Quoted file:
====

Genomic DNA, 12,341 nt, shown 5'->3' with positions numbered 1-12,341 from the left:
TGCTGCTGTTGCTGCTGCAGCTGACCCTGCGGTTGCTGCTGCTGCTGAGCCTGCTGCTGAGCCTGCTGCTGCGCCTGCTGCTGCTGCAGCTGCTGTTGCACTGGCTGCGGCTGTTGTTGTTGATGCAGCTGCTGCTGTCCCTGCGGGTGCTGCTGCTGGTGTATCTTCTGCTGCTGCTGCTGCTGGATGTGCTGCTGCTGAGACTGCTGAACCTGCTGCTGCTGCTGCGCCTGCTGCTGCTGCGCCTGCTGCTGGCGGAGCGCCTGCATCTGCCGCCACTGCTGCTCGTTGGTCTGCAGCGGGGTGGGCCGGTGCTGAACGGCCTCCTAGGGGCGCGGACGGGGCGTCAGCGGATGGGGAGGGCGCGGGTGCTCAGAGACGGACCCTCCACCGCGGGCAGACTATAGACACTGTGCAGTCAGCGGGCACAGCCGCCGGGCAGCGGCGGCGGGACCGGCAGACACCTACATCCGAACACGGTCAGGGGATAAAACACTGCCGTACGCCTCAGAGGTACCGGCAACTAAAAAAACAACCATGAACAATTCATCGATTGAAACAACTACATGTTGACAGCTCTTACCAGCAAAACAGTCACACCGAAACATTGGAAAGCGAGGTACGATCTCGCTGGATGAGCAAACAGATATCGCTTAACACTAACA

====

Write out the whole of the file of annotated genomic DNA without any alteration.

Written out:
Genomic DNA, 12,341 nt, shown 5'->3' with positions numbered 1-12,341 from the left:
TGCTGCTGTTGCTGCTGCAGCTGACCCTGCGGTTGCTGCTGCTGCTGAGCCTGCTGCTGAGCCTGCTGCTGCGCCTGCTGCTGCTGCAGCTGCTGTTGCACTGGCTGCGGCTGTTGTTGTTGATGCAGCTGCTGCTGTCCCTGCGGGTGCTGCTGCTGGTGTATCTTCTGCTGCTGCTGCTGCTGGATGTGCTGCTGCTGAGACTGCTGAACCTGCTGCTGCTGCTGCGCCTGCTGCTGCTGCGCCTGCTGCTGGCGGAGCGCCTGCATCTGCCGCCACTGCTGCTCGTTGGTCTGCAGCGGGGTGGGCCGGTGCTGAACGGCCTCCTAGGGGCGCGGACGGGGCGTCAGCGGATGGGGAGGGCGCGGGTGCTCAGAGACGGACCCTCCACCGCGGGCAGACTATAGACACTGTGCAGTCAGCGGGCACAGCCGCCGGGCAGCGGCGGCGGGACCGGCAGACACCTACATCCGAACACGGTCAGGGGATAAAACACTGCCGTACGCCTCAGAGGTACCGGCAACTAAAAAAACAACCATGAACAATTCATCGATTGAAACAACTACATGTTGACAGCTCTTACCAGCAAAACAGTCACACCGAAACATTGGAAAGCGAGGTACGATCTCGCTGGATGAGCAAACAGATATCGCTTAACACTAACA